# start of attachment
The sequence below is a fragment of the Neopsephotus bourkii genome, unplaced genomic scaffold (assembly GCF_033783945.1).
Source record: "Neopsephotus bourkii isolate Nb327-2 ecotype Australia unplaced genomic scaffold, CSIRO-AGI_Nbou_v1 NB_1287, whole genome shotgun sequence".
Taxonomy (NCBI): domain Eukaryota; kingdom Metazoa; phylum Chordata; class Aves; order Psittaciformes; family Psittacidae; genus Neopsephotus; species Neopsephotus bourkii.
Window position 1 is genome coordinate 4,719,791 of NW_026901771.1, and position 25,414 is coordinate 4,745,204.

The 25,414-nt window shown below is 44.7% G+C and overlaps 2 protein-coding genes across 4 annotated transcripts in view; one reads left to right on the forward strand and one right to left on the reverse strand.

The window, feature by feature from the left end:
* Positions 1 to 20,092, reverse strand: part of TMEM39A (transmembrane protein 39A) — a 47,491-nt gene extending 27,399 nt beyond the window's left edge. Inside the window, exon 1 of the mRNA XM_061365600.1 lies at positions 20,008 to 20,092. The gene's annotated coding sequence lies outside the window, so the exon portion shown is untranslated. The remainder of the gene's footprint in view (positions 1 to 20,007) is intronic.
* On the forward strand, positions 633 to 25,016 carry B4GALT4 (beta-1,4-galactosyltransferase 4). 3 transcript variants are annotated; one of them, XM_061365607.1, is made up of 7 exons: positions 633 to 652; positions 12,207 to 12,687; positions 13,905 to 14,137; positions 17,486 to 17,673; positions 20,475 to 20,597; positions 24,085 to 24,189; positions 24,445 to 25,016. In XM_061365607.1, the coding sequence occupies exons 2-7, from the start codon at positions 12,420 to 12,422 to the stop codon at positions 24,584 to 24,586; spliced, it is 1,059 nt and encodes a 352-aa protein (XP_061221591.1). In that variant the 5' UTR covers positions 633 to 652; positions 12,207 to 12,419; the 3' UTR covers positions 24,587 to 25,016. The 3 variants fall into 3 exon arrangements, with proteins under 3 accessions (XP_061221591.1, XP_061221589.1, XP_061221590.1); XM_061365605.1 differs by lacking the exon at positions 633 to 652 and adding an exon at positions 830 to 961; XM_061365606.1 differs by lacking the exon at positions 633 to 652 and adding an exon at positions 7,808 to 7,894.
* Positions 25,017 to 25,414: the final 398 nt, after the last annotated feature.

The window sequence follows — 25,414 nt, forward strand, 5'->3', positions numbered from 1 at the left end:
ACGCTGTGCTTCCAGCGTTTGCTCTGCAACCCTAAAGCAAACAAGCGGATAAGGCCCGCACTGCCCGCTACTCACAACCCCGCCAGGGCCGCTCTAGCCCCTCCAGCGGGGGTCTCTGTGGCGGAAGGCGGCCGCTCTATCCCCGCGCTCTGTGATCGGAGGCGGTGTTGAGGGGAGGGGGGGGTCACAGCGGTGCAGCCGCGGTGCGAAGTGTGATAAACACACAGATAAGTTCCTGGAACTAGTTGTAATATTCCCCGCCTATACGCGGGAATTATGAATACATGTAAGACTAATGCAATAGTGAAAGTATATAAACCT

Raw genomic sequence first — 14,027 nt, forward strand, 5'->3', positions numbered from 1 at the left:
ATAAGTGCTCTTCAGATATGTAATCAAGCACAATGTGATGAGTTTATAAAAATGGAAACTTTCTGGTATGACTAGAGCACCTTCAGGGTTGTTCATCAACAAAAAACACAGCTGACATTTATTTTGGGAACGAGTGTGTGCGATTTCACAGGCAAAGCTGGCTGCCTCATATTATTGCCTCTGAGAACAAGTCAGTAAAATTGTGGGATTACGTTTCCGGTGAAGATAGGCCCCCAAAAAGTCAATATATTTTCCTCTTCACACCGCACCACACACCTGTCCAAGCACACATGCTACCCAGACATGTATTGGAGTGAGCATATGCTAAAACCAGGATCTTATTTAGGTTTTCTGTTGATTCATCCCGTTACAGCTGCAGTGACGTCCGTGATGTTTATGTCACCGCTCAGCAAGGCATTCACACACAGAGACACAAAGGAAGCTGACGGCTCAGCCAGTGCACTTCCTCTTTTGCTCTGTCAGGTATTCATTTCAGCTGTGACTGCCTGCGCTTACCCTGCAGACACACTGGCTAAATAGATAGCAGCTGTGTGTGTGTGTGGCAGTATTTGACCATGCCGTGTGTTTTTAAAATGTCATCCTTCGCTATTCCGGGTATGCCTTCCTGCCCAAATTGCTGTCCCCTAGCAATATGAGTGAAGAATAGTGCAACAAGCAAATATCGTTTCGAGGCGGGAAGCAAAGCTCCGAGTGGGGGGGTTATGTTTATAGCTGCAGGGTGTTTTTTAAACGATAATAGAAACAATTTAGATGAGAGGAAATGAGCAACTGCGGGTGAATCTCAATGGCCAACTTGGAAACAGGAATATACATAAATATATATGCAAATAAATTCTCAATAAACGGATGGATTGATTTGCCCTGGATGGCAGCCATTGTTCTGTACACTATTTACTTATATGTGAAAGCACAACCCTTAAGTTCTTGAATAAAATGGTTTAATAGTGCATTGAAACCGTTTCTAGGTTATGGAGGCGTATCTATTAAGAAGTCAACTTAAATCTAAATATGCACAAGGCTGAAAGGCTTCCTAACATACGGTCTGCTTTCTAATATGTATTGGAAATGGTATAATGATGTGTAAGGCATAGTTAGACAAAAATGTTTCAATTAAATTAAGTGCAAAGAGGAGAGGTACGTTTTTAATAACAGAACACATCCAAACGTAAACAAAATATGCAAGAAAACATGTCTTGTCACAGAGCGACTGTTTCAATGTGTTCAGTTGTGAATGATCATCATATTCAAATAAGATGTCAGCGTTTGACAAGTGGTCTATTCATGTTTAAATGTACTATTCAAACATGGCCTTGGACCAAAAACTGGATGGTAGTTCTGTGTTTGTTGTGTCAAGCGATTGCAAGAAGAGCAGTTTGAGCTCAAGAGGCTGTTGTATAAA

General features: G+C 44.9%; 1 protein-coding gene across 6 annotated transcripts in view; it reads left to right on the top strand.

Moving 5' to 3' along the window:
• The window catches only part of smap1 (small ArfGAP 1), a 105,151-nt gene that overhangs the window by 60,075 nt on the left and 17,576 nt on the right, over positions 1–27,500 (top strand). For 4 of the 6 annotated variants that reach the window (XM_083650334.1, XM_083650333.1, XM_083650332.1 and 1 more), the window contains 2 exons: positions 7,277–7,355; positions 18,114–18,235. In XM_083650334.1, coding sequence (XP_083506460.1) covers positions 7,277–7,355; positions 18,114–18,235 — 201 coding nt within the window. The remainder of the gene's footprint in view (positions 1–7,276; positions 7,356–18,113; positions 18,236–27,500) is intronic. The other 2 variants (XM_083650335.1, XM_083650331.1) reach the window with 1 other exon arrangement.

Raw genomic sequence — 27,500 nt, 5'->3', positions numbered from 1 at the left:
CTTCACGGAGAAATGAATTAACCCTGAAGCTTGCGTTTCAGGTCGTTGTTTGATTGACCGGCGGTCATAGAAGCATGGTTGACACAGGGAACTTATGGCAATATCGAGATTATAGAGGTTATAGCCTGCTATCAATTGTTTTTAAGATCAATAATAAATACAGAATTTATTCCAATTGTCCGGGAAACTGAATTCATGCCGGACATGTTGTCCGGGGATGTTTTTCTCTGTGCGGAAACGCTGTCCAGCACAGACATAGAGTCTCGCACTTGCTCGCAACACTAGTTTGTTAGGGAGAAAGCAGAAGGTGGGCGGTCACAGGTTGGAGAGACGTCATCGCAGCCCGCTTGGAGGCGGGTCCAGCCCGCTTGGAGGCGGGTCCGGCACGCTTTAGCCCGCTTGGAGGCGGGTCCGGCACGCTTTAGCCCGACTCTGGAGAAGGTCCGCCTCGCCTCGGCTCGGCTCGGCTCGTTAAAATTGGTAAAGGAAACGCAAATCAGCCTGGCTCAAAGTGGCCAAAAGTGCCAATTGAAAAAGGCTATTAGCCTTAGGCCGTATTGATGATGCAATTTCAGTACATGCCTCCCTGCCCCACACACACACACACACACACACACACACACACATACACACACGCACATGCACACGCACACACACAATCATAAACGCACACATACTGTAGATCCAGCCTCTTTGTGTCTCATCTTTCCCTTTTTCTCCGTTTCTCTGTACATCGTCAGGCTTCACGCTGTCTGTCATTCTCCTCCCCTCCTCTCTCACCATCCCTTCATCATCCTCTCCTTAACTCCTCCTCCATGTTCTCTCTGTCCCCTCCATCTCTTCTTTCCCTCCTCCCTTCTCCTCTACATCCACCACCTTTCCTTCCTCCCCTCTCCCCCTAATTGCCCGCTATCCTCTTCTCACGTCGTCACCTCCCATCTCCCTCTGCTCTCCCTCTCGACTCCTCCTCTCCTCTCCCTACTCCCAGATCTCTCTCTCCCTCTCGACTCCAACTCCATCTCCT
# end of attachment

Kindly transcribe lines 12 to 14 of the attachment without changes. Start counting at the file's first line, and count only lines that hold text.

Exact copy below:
Raw genomic sequence first — 14,027 nt, forward strand, 5'->3', positions numbered from 1 at the left:
ATAAGTGCTCTTCAGATATGTAATCAAGCACAATGTGATGAGTTTATAAAAATGGAAACTTTCTGGTATGACTAGAGCACCTTCAGGGTTGTTCATCAACAAAAAACACAGCTGACATTTATTTTGGGAACGAGTGTGTGCGATTTCACAGGCAAAGCTGGCTGCCTCATATTATTGCCTCTGAGAACAAGTCAGTAAAATTGTGGGATTACGTTTCCGGTGAAGATAGGCCCCCAAAAAGTCAATATATTTTCCTCTTCACACCGCACCACACACCTGTCCAAGCACACATGCTACCCAGACATGTATTGGAGTGAGCATATGCTAAAACCAGGATCTTATTTAGGTTTTCTGTTGATTCATCCCGTTACAGCTGCAGTGACGTCCGTGATGTTTATGTCACCGCTCAGCAAGGCATTCACACACAGAGACACAAAGGAAGCTGACGGCTCAGCCAGTGCACTTCCTCTTTTGCTCTGTCAGGTATTCATTTCAGCTGTGACTGCCTGCGCTTACCCTGCAGACACACTGGCTAAATAGATAGCAGCTGTGTGTGTGTGTGGCAGTATTTGACCATGCCGTGTGTTTTTAAAATGTCATCCTTCGCTATTCCGGGTATGCCTTCCTGCCCAAATTGCTGTCCCCTAGCAATATGAGTGAAGAATAGTGCAACAAGCAAATATCGTTTCGAGGCGGGAAGCAAAGCTCCGAGTGGGGGGGTTATGTTTATAGCTGCAGGGTGTTTTTTAAACGATAATAGAAACAATTTAGATGAGAGGAAATGAGCAACTGCGGGTGAATCTCAATGGCCAACTTGGAAACAGGAATATACATAAATATATATGCAAATAAATTCTCAATAAACGGATGGATTGATTTGCCCTGGATGGCAGCCATTGTTCTGTACACTATTTACTTATATGTGAAAGCACAACCCTTAAGTTCTTGAATAAAATGGTTTAATAGTGCATTGAAACCGTTTCTAGGTTATGGAGGCGTATCTATTAAGAAGTCAACTTAAATCTAAATATGCACAAGGCTGAAAGGCTTCCTAACATACGGTCTGCTTTCTAATATGTATTGGAAATGGTATAATGATGTGTAAGGCATAGTTAGACAAAAATGTTTCAATTAAATTAAGTGCAAAGAGGAGAGGTACGTTTTTAATAACAGAACACATCCAAACGTAAACAAAATATGCAAGAAAACATGTCTTGTCACAGAGCGACTGTTTCAATGTGTTCAGTTGTGAATGATCATCATATTCAAATAAGATGTCAGCGTTTGACAAGTGGTCTATTCATGTTTAAATGTACTATTCAAACATGGCCTTGGACCAAAAACTGGATGGTAGTTCTGTGTTTGTTGTGTCAAGCGATTGCAAGAAGAGCAGTTTGAGCTCAAGAGGCTGTTGTATAAA

General features: G+C 44.9%; 1 protein-coding gene across 6 annotated transcripts in view; it reads left to right on the top strand.